Self-starting synchronous ac motor - RF Cafe

Figure 4-7.—Self-starting synchronous ac motor.


 
To start a practical synchronous motor, the stator is energized, but the dc supply to the rotor field is not energized. The squirrel-cage windings bring the rotor to near synchronous speed. At that point, the dc field is energized. This locks the rotor in step with the rotating stator field. Full torque is developed, and the load is driven. A mechanical switching device that operates on centrifugal force is often used to apply dc to the rotor as synchronous speed is reached.
 
The practical synchronous motor has the disadvantage of requiring a dc exciter voltage for the rotor. This voltage may be obtained either externally or internally, depending on the design of the motor.
 
Q7.   What requirement is the synchronous motor specifically designed to meet?
 

INDUCTION MOTORS


 
The induction motor is the most commonly used type of ac motor. Its simple, rugged construction costs relatively little to manufacture. The induction motor has a rotor that is not connected to an external source of voltage. The induction motor derives its name from the fact that ac voltages are induced in the rotor circuit by the rotating magnetic field of the stator. In many ways, induction in this motor is similar to the induction between the primary and secondary windings of a transformer.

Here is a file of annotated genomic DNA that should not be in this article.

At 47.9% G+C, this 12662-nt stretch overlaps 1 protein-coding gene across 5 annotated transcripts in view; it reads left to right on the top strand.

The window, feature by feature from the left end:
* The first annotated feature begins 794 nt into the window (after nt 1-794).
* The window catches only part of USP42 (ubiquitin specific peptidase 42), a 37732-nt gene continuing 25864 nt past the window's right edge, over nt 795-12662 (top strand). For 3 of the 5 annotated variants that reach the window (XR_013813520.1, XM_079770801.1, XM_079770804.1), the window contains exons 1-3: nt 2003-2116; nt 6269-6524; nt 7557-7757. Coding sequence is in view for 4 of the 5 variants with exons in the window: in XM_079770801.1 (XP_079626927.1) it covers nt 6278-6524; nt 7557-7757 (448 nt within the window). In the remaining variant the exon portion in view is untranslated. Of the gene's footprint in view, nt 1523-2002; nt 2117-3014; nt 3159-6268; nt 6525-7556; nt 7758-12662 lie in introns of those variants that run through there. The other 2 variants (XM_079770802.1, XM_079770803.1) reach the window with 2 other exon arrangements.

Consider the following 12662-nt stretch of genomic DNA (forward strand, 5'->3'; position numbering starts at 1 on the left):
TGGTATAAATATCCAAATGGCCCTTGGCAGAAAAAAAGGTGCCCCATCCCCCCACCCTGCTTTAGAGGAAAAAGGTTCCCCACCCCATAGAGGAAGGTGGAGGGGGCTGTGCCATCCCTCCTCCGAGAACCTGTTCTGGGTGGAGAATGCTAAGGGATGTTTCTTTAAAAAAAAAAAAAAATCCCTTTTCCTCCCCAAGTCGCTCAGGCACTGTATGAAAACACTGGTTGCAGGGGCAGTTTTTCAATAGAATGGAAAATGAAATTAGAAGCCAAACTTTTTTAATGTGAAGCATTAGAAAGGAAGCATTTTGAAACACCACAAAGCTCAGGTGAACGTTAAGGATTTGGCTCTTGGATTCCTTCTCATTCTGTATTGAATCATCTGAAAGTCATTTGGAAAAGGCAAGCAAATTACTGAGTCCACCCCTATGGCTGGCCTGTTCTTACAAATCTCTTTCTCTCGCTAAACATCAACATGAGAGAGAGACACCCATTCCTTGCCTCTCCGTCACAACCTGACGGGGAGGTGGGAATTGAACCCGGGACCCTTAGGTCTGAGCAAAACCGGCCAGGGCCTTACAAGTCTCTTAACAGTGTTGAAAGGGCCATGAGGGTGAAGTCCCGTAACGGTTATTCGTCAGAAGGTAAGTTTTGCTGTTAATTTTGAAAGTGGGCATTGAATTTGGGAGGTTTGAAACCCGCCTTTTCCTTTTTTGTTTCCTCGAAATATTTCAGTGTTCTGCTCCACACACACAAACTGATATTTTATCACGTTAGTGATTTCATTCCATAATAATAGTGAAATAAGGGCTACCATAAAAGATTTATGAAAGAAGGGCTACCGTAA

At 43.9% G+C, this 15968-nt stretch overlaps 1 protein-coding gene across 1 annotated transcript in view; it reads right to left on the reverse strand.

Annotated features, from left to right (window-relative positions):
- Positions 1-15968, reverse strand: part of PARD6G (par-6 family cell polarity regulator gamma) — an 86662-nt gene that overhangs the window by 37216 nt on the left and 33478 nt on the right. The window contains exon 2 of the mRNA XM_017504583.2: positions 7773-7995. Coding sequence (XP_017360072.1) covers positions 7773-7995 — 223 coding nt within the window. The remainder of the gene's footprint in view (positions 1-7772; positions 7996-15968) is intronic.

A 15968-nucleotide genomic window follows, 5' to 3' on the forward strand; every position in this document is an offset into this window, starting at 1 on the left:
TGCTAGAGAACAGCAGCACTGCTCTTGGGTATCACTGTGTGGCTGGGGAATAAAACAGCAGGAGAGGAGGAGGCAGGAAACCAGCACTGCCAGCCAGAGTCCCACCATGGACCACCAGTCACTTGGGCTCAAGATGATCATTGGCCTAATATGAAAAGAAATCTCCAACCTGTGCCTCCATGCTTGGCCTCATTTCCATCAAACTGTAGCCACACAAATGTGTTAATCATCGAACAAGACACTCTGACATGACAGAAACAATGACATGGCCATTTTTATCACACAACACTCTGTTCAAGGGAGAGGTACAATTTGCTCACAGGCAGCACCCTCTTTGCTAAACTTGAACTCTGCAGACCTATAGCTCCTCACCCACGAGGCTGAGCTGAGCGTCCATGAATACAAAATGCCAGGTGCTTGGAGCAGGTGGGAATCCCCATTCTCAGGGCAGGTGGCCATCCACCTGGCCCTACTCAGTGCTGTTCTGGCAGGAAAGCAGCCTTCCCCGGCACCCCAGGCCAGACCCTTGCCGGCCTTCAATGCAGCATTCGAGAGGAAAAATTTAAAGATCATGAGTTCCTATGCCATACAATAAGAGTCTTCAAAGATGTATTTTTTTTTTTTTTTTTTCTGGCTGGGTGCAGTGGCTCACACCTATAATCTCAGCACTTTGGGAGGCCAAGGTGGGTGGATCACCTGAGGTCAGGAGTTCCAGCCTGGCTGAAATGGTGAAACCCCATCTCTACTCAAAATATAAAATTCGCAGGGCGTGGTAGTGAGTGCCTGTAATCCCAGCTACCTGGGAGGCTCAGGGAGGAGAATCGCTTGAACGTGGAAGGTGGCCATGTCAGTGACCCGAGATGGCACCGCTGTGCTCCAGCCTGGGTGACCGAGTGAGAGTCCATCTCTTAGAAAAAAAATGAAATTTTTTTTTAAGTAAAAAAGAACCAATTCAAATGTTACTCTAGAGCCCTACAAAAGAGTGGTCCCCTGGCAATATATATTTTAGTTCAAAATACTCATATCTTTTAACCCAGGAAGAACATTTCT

Large motors and permanently mounted motors that drive loads at fairly constant speed are often induction motors. Examples are found in washing machines, refrigerator compressors, bench grinders, and table saws.
 
The stator construction of the three-phase induction motor and the three-phase synchronous motor are almost identical. However, their rotors are completely different (see fig. 4-8). The induction rotor is made of a laminated cylinder with slots in its surface. The windings in these slots are one of two types (shown in fig. 4-9). The most common is the squirrel-cage winding. This entire winding is made up of
 
 

4-9




heavy copper bars connected together at each end by a metal ring made of copper or brass. No insulation is required between the core and the bars. This is because of the very low voltages generated in the rotor bars. The other type of winding contains actual coils placed in the rotor slots. The rotor is then called a wound rotor.
 

Induction motor - RF Cafe

Figure 4-8.—Induction motor.


 

Types of ac induction motor rotors - RF Cafe

Figure 4-9.—Types of ac induction motor rotors.


 
 Regardless of the type of rotor used, the basic principle is the same. The rotating magnetic field generated in the stator induces a magnetic field in the rotor. The two fields interact and cause the rotor to
 
 

4-10



Introduction to Matter, Energy, and Direct Current, Introduction to Alternating Current and Transformers, Introduction to Circuit Protection, Control, and Measurement, Introduction to Electrical Conductors, Wiring Techniques, and Schematic Reading, Introduction to Generators and Motors, Introduction to Electronic Emission, Tubes, and Power Supplies, Introduction to Solid-State Devices and Power Supplies, Introduction to Amplifiers, Introduction to Wave-Generation and Wave-Shaping Circuits, Introduction to Wave Propagation, Transmission Lines, and Antennas, Microwave Principles, Modulation Principles, Introduction to Number Systems and Logic Circuits, Introduction to Microelectronics, Principles of Synchros, Servos, and Gyros, Introduction to Test Equipment, Radio-Frequency Communications Principles, Radar Principles, The Technician's Handbook, Master Glossary, Test Methods and Practices, Introduction to Digital Computers, Magnetic Recording, Introduction to Fiber Optics